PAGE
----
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277. This clause provides that the regulations must specify which authorities are empowered to charge the Community Infrastructure Levy including local planning authorities, the Mayor of London and the Secretary of State.
278. This clause provides that the regulations must specify the basis on which liability to pay CIL is incurred. The clause provides that liability is incurred when development takes place in reliance on planning permission and attached to the land owner at the point when CIL becomes payable. Liability is determined at or by reference to when planning permission first permits the development.
279. This clause provides that the regulations must specify how the amount of CIL is determined. The regulations may set out procedures on how the amount of CIL is to be determined and methods of calculation. The clause provides appeals on questions of fact related to how the amount of CIL to be paid is calculated.
280. This clause provides that the regulations must require authorities collecting CIL to apply it to funding infrastructure. The regulations may specify what constitutes infrastructure, the areas in which it may be funded and how it may be funded. The regulations may specify procedures for identifying the infrastructure on which CIL may be used and include provision for CIL to be used for reimbursement of expenditure already incurred, loans, guarantees and indemnities, and make provision for the use of CIL should projects no longer require funding. The regulations may make provision for accounting, and monitoring and reporting of CIL and permit money to be applied outside an authority's area, passed to another body or spent by a body.
281. This clause provides that the regulations shall include provision about the collection of CIL and its repayment, with interest, in cases of overpayment. The regulations may make provision for payments to varying timescales and payments in forms other than money. The regulations may require one authority to collect CIL charged by another and may replicate or apply enactments relating to the collection of tax.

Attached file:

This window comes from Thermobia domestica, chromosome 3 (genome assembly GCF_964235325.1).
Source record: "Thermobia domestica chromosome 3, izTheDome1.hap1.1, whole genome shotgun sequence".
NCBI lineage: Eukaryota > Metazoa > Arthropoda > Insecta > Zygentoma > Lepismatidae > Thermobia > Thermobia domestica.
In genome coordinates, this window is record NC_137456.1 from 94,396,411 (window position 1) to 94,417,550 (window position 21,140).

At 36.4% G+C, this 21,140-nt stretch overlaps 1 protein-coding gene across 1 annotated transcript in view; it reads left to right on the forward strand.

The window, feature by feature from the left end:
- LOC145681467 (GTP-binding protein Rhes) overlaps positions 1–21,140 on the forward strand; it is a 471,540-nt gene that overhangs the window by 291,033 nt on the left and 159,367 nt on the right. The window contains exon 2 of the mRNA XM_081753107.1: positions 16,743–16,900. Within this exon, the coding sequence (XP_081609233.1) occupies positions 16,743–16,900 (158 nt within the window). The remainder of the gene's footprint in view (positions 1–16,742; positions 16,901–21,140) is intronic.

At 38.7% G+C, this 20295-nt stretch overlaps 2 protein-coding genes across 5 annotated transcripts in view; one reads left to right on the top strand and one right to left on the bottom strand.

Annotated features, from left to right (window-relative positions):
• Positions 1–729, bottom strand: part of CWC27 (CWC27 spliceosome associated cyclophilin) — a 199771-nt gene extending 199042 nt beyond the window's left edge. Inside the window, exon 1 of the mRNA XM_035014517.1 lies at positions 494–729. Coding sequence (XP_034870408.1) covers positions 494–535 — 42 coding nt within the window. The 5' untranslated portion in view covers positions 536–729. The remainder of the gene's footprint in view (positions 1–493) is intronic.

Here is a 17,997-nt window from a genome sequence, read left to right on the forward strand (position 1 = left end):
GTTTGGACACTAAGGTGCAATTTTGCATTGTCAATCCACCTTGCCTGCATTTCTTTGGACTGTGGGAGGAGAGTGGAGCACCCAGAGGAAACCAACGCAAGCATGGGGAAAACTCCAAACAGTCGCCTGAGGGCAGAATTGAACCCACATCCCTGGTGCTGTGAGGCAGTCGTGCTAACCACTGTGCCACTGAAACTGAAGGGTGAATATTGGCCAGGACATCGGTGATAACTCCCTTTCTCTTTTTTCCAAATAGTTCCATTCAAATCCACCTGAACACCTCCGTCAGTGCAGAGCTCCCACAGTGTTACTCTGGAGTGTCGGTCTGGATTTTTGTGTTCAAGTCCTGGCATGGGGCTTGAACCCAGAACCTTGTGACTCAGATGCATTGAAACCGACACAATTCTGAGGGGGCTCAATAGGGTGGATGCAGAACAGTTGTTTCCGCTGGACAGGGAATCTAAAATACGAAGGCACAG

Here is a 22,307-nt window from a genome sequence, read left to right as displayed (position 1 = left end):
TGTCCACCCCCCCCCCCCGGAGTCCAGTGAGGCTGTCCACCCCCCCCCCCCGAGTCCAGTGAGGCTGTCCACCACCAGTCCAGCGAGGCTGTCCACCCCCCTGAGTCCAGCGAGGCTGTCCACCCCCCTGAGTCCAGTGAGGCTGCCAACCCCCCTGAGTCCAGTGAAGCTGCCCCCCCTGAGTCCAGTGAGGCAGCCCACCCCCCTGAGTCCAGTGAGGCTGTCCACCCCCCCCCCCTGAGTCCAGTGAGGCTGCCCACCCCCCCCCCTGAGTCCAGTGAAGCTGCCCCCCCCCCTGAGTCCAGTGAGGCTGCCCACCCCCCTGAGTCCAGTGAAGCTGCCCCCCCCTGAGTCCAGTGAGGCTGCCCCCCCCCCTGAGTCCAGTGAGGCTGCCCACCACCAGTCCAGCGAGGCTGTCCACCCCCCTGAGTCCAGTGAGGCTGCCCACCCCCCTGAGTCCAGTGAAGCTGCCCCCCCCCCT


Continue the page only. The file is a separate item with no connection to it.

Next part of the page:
282. This clause provides that the regulations must include provisions on the enforcement of CIL including the consequences of late payment or failure to pay. The regulations may make provision for a range related measures including creation of criminal offences and may replicate or apply enactments relating to the collection of tax.
283. This clause provides that the regulations may confer powers on the Secretary of State to control the imposition, collection and application of CIL including to set maximum amounts and directing the application of money received through CIL. The regulations may set out the procedures by which the Secretary of State will use such powers and in what circumstances. The clause provides that the Secretary of State may give guidance on any matter connected with CIL to which an authority must have regard.
284. This clause provides that the regulations shall be made by statutory instrument and shall not be made unless a draft has been laid before and approved by resolution of the House of Commons.
285. This clause provides that the regulations may include provision on the use of section 106 of the Town and Country Planning Act 1990 and section 278 of the Highways Act 1980. The clause enables the Secretary of State to give guidance on how these powers are to be exercised to which authorities must have regard.
Clause 173: Application to the Crown
286. This clause applies the Bill to the Crown, subject to the exceptions set out in subsections (2) and (3).
287. This clause sets out how the Bill should be interpreted when references are made to the "Crown" e.g. Crown land, Crown interest, Duchy interest, Crown authority.
288. This clause provides that the offences in the Bill do not apply to the Crown.
289. This clause contains provision in respect of how notices and other documents should be served.
290. This clause specifies sets out the conditions which must be satisfied in order to show that a notice, served under provisions of the Bill to a person interested in or occupying premises, has been duly served.
291. This clause specifies that any notice required under the Bill to be served on the Crown must be served on the appropriate Crown authority.